In today’s episode, Anna looks at when it’s time to pivot, keep going – or give up altogether.
If things really aren’t working and you’ve really been pouring your time and money into something, you’re feeling miserable in the process or perhaps, if like now, circumstances out of your control suddenly change drastically, then it may just be time to change things up, pivot, and, unfortunately, to maybe abandon what you’ve been building up until now. And that might particularly be the case early on in the business.
*Resources mentioned during the episode*
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Hello there and welcome back to the re imagining success podcast. As we continue to look at some very relevant questions in the context of the COVID-19 situation. However, again, emphasising that these are questions we can and should be asking ourselves all the time and not just during this particular bizarre situation that we’re finding ourselves in. So last week we looked at diversifying our income streams, and this week it’s a related topic, which is how to know when to pivot. Now, if you know me at all, if you’ve been listening to my podcast or been part of my community or even working with me as a client, you’ll know that I’ll talk a lot about having a clear vision of course, re-imagining success, having that clear personal definition of success. That’s also the first pillar of the sustainable escape plan. I also talk about being resilient and persistent and that’s the second pillar of running a sustainable business.
I really strongly believe that the ones who succeed are the ones who just keep at it for longer.
They swallow their egos, they dust themselves off, they pick themselves up and they just keep going. Keep going through the not so sexy times when it’s not as exciting as it is right at the beginning and just keep doing what they’re doing. They know they’re on to something good, working hard, improving, tweaking, learning, getting the help they need and so on. However, sometimes it is just pigheaded to stick to what you’re doing because if things really aren’t working and you’ve really been pouring your time and money into something, you’re feeling miserable in the process. Or perhaps if like now circumstances out of your control suddenly change drastically, then it may just be time to change things up to pivot and unfortunately, to maybe abandon what you’ve been building up until now. And in particular, by the way, that might be the case early on in the business and it might be easier to do so now it’s perhaps harder to pivot early on because you don’t even yet know if your idea is proven.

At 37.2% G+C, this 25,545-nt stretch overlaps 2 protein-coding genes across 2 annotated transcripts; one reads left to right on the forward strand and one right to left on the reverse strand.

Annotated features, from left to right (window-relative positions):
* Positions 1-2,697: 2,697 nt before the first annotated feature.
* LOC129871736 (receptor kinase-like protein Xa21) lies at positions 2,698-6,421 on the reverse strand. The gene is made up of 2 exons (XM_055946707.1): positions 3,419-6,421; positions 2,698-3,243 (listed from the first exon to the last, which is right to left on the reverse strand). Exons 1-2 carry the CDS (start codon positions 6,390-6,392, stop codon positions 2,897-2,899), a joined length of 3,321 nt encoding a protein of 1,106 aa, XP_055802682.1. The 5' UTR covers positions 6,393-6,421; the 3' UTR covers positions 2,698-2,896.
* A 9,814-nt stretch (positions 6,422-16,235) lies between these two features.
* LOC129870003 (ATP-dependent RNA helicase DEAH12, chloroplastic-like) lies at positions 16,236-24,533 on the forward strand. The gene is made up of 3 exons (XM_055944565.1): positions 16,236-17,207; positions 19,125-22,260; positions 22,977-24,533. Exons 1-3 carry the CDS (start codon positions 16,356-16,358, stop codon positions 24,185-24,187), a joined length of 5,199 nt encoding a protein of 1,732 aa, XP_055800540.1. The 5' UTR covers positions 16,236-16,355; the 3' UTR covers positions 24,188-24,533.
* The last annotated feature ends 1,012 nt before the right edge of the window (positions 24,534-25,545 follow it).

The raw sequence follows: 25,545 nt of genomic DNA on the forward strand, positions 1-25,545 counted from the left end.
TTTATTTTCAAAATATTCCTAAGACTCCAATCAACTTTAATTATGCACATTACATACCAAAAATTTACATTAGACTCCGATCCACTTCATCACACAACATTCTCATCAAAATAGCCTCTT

However, if you are right at the beginning of your idea and you had right now as we’re talking now in April, May, 2020 if you had planned to launch a business around travel, around something that is very much not possible right now during the current situation, then you’re in luck because you do have an opportunity to either delay, but that’s a shame really to lose all that time that you have, and especially if you’re feeling enthusiastic now about this. Or unfortunately, perhaps to pivot, to change, to shift to something else, which hopefully will also tick a lot of the boxes for you in terms of your icky guy, which I talk about. So using the skills, the things that you’re really good at, bringing to life, your passion, letting you do work that you already enjoy, having that connection to a bigger mission, something that the world really needs, you’re making a meaningful contribution and ultimately something you can monetize.
So those are four things. The skills, the enjoyment of what you’re doing, the bigger mission, and the monetization that are already important. So right now, those last two, for example, are really important to consider. So is what you’re doing something that really is something that the world needs right now? Is it giving a meaningful contribution? And maybe it’s not. Likewise, is it something that you can monetize? Is it something that people are willing to pay for right now? Maybe not. But, how can you know when you should be pivoting and when you should stick with something or perhaps when you should give up entirely. So not just pivot, but just go, “You know what? This is not for me; in no shape or form does this ever work.”